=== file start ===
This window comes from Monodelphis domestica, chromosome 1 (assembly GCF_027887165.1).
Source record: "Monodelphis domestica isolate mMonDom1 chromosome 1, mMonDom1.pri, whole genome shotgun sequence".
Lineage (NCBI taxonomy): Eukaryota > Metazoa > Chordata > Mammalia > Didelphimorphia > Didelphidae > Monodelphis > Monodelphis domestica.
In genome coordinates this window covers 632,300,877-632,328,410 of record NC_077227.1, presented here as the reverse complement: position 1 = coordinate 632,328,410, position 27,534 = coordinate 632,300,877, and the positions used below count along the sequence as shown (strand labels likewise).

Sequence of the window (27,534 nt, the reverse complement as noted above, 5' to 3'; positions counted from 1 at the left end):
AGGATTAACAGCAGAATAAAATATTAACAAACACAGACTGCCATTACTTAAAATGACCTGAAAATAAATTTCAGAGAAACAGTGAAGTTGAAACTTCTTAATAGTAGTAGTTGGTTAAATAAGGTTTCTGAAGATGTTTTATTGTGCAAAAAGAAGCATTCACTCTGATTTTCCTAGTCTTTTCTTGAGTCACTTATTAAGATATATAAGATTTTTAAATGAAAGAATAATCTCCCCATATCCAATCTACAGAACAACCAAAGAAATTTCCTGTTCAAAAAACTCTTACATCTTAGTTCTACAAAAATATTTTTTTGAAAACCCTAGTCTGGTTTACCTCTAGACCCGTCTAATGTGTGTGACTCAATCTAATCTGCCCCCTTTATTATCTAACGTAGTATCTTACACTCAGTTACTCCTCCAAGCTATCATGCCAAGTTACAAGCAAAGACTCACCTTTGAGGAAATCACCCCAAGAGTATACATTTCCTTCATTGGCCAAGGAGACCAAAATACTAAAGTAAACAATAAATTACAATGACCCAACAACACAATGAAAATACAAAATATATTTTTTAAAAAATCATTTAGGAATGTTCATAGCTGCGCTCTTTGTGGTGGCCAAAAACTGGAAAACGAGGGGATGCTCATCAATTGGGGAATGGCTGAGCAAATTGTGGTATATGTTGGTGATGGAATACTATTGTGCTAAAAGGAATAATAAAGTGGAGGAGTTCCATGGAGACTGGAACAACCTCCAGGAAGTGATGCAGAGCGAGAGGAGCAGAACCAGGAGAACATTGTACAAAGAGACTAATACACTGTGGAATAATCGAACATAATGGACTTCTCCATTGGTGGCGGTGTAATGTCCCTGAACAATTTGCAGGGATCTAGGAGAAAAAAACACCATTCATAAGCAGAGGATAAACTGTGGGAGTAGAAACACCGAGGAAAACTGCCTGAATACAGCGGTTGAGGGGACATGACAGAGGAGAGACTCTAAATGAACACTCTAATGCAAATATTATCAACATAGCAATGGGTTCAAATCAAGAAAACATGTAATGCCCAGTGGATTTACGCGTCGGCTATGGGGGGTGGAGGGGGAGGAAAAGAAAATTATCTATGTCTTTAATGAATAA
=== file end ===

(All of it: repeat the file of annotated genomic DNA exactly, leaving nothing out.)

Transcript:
This window comes from Monodelphis domestica, chromosome 1 (assembly GCF_027887165.1).
Source record: "Monodelphis domestica isolate mMonDom1 chromosome 1, mMonDom1.pri, whole genome shotgun sequence".
Lineage (NCBI taxonomy): Eukaryota > Metazoa > Chordata > Mammalia > Didelphimorphia > Didelphidae > Monodelphis > Monodelphis domestica.
In genome coordinates this window covers 632,300,877-632,328,410 of record NC_077227.1, presented here as the reverse complement: position 1 = coordinate 632,328,410, position 27,534 = coordinate 632,300,877, and the positions used below count along the sequence as shown (strand labels likewise).

Sequence of the window (27,534 nt, the reverse complement as noted above, 5' to 3'; positions counted from 1 at the left end):
AGGATTAACAGCAGAATAAAATATTAACAAACACAGACTGCCATTACTTAAAATGACCTGAAAATAAATTTCAGAGAAACAGTGAAGTTGAAACTTCTTAATAGTAGTAGTTGGTTAAATAAGGTTTCTGAAGATGTTTTATTGTGCAAAAAGAAGCATTCACTCTGATTTTCCTAGTCTTTTCTTGAGTCACTTATTAAGATATATAAGATTTTTAAATGAAAGAATAATCTCCCCATATCCAATCTACAGAACAACCAAAGAAATTTCCTGTTCAAAAAACTCTTACATCTTAGTTCTACAAAAATATTTTTTTGAAAACCCTAGTCTGGTTTACCTCTAGACCCGTCTAATGTGTGTGACTCAATCTAATCTGCCCCCTTTATTATCTAACGTAGTATCTTACACTCAGTTACTCCTCCAAGCTATCATGCCAAGTTACAAGCAAAGACTCACCTTTGAGGAAATCACCCCAAGAGTATACATTTCCTTCATTGGCCAAGGAGACCAAAATACTAAAGTAAACAATAAATTACAATGACCCAACAACACAATGAAAATACAAAATATATTTTTTAAAAAATCATTTAGGAATGTTCATAGCTGCGCTCTTTGTGGTGGCCAAAAACTGGAAAACGAGGGGATGCTCATCAATTGGGGAATGGCTGAGCAAATTGTGGTATATGTTGGTGATGGAATACTATTGTGCTAAAAGGAATAATAAAGTGGAGGAGTTCCATGGAGACTGGAACAACCTCCAGGAAGTGATGCAGAGCGAGAGGAGCAGAACCAGGAGAACATTGTACAAAGAGACTAATACACTGTGGAATAATCGAACATAATGGACTTCTCCATTGGTGGCGGTGTAATGTCCCTGAACAATTTGCAGGGATCTAGGAGAAAAAAACACCATTCATAAGCAGAGGATAAACTGTGGGAGTAGAAACACCGAGGAAAACTGCCTGAATACAGCGGTTGAGGGGACATGACAGAGGAGAGACTCTAAATGAACACTCTAATGCAAATATTATCAACATAGCAATGGGTTCAAATCAAGAAAACATGTAATGCCCAGTGGATTTACGCGTCGGCTATGGGGGGTGGAGGGGGAGGAAAAGAAAATTATCTATGTCTTTAATGAATAA